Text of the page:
S12: This is a really deep team, but also with a couple of superstars. I mean, you saw in game one with Souper that the classic two point sixteen assist stat line that we all love and you can’t get sixteen assists unless you have teammates who are making a long shot. I mean, they’re making threes offices. It wasn’t like these were all all layups. Although Bird was doing a great job of setting up her teammates, she is in the position of being a player who has super duper old for her sport and yet still younger than me, which I find extremely upsetting. But can you talk a little bit about Super eight? And it seems like athletically she’s really, really it’s not like she’s slow and just using guile. Like it seems like she’s she is in pretty peak form right now.

S11: Yeah. She’s one of those players. And I actually wrote about this this week as well. She turns forty in a few weeks. I think it’s something like two weeks, she’ll turn forty. And sort of everything that’s happened this season has come with that sort of asterisk like she’s playing so well that did that for someone who’s almost 40. She’s she’s leading this team so well, DataDot for her age. And I asked her at the beginning of the season if you could only have one version of yourself, sort of the early 2000s version fresh out of UConn, young bounced back, no problem, Supergrid or the super of late, who misses games for injuries. And she wants to clarify not for age related injuries, just professional athlete injuries, but sort of this this version of Suban who takes longer to recover, who is almost 40. She was kind of hard pressed to the side. She said there’s a sweet spot, but maybe the younger version. And for me, I would take the older version. She’s smarter now. There isn’t a play on the court she hasn’t seen. There isn’t a pass she hasn’t made and she is surrounded by excellent shooters. And to get an assist, it does take two players. But she is playing so well because of her mind. And she has said for a long time that as long as she can sort of keep up with her quickness, with her speed, with her strength, her brain is always going to be her advantage on the court. And I think in year seventeen in the WNBA, especially what we’re seeing in this finals performance from her, like she is the smartest player on the court on Seattle, has historically been one of the dominant teams in the WNBA.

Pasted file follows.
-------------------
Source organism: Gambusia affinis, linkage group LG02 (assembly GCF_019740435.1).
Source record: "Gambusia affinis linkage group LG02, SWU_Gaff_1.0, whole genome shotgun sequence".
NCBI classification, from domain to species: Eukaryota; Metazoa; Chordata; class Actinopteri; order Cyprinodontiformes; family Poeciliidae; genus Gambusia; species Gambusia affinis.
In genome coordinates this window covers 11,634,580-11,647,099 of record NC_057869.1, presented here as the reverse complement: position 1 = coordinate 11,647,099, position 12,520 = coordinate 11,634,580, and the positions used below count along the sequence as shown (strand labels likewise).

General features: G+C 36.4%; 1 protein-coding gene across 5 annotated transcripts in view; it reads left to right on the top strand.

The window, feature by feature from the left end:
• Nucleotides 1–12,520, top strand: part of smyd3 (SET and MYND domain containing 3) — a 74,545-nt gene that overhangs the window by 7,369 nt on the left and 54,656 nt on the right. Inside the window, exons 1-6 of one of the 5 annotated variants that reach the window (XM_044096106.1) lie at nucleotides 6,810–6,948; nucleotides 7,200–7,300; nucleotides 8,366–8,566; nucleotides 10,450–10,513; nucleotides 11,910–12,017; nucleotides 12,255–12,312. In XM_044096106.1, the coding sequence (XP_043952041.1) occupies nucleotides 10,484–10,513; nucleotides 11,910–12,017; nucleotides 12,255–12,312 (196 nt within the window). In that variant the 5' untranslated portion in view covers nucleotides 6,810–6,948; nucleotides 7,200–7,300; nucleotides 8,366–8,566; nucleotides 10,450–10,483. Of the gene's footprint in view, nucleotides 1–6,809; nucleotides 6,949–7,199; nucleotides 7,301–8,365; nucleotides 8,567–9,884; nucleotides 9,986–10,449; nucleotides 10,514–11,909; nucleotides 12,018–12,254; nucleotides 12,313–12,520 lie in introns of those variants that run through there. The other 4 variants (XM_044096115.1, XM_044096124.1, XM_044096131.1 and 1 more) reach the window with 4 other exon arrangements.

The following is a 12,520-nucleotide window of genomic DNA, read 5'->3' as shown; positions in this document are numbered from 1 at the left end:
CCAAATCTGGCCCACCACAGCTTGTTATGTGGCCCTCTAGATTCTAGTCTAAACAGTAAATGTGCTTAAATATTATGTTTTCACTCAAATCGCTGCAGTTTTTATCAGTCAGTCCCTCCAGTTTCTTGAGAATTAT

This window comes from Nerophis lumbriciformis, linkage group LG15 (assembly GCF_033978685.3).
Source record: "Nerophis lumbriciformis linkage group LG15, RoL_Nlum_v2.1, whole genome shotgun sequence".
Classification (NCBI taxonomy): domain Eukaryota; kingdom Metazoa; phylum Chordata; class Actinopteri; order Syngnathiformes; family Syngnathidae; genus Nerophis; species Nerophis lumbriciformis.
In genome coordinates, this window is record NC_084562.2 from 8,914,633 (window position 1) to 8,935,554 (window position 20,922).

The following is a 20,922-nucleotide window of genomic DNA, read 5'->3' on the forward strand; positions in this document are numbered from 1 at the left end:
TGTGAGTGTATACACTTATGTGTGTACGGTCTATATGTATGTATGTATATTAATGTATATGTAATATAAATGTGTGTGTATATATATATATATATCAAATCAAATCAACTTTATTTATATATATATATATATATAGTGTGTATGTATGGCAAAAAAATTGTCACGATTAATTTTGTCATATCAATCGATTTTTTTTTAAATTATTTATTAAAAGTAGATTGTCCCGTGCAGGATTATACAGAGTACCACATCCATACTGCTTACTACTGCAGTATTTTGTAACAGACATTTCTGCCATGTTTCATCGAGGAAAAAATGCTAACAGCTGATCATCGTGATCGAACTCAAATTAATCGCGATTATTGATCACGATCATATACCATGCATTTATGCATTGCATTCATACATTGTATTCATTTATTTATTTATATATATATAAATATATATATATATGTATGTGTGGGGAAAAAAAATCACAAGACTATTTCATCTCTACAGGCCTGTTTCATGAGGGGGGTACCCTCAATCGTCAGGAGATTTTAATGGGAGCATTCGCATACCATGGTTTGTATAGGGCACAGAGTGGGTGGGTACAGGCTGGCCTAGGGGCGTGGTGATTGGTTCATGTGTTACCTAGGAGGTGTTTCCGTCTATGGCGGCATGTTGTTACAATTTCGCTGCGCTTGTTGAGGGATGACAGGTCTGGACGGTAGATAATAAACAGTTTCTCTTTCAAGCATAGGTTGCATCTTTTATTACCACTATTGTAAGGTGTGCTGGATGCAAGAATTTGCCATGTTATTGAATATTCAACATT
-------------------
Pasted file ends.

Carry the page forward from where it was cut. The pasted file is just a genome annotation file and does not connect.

S4: Going back to the start of Sue Bird’s career almost twenty years ago. And that time she was dishing passes to Lauren Jackson and now it’s Breanna Stewart. It’s you know, the league hasn’t been twenty plus years is not the NBA in terms of length of a league. But we are seeing now like this is a franchise that has managed to sustain itself. How has it been able to do that? Is it simply a matter of like, oh, we you know, we ended up with Breanna Stewart and Super or is there something different going on with this team?

S11: Well, you look at sort of the composition of their roster and they’ve done a lot of things right. They’ve also sort of lucked into some situations. They got to alloyed is the number one pick out of Notre Dame and year that they weren’t sure if she was going to come out. As you make the Gore is Australian, one of Lauren Jackson’s proteges, they they saw her. They’re great at finding talent and they’re great at developing talent. And again, I think it’s when you have that team atmosphere, when you can put players on the court who works so well together every. One’s level is raised, and it’s not just those number one picks like Sue and Stuart, you have someone like Alysha Clark, who one of the best three point shooters in the WNBA, the only unanimous pick on the coaches, all defensive team. She came out of Middle Tennessee state. She was a second round pick, but she’s developed into this all league caliber player that no one wants to face. And so they’re just smart. They do a lot of things right. And even in seasons, when you think how could they pull this off like last year when they don’t have a bird and they don’t have Stuart, they still finish 18 and 16 make the playoffs. So I think it’s a culture thing. I think it’s a depth I think it’s a talent thing. It’s sort of all of it together.